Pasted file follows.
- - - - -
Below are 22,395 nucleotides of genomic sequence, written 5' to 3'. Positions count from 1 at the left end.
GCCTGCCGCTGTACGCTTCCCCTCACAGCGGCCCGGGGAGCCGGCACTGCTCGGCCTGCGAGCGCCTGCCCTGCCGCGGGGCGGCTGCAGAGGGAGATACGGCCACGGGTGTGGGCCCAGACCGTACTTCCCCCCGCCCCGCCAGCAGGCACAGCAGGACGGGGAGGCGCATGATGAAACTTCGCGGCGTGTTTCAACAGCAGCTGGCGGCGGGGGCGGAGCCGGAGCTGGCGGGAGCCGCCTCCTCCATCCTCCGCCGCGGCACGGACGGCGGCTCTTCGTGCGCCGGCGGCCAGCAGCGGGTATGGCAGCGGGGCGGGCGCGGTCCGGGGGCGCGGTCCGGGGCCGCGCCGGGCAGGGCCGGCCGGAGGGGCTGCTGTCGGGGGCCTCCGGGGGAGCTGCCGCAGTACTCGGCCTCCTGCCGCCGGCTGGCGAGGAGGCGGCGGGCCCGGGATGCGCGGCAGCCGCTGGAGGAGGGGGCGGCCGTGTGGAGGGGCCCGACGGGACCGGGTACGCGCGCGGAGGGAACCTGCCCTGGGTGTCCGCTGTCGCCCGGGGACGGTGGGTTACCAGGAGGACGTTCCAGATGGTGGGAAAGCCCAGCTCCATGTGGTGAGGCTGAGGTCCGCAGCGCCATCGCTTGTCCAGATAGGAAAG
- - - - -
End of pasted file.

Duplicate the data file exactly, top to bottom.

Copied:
Below are 22,395 nucleotides of genomic sequence, written 5' to 3'. Positions count from 1 at the left end.
GCCTGCCGCTGTACGCTTCCCCTCACAGCGGCCCGGGGAGCCGGCACTGCTCGGCCTGCGAGCGCCTGCCCTGCCGCGGGGCGGCTGCAGAGGGAGATACGGCCACGGGTGTGGGCCCAGACCGTACTTCCCCCCGCCCCGCCAGCAGGCACAGCAGGACGGGGAGGCGCATGATGAAACTTCGCGGCGTGTTTCAACAGCAGCTGGCGGCGGGGGCGGAGCCGGAGCTGGCGGGAGCCGCCTCCTCCATCCTCCGCCGCGGCACGGACGGCGGCTCTTCGTGCGCCGGCGGCCAGCAGCGGGTATGGCAGCGGGGCGGGCGCGGTCCGGGGGCGCGGTCCGGGGCCGCGCCGGGCAGGGCCGGCCGGAGGGGCTGCTGTCGGGGGCCTCCGGGGGAGCTGCCGCAGTACTCGGCCTCCTGCCGCCGGCTGGCGAGGAGGCGGCGGGCCCGGGATGCGCGGCAGCCGCTGGAGGAGGGGGCGGCCGTGTGGAGGGGCCCGACGGGACCGGGTACGCGCGCGGAGGGAACCTGCCCTGGGTGTCCGCTGTCGCCCGGGGACGGTGGGTTACCAGGAGGACGTTCCAGATGGTGGGAAAGCCCAGCTCCATGTGGTGAGGCTGAGGTCCGCAGCGCCATCGCTTGTCCAGATAGGAAAG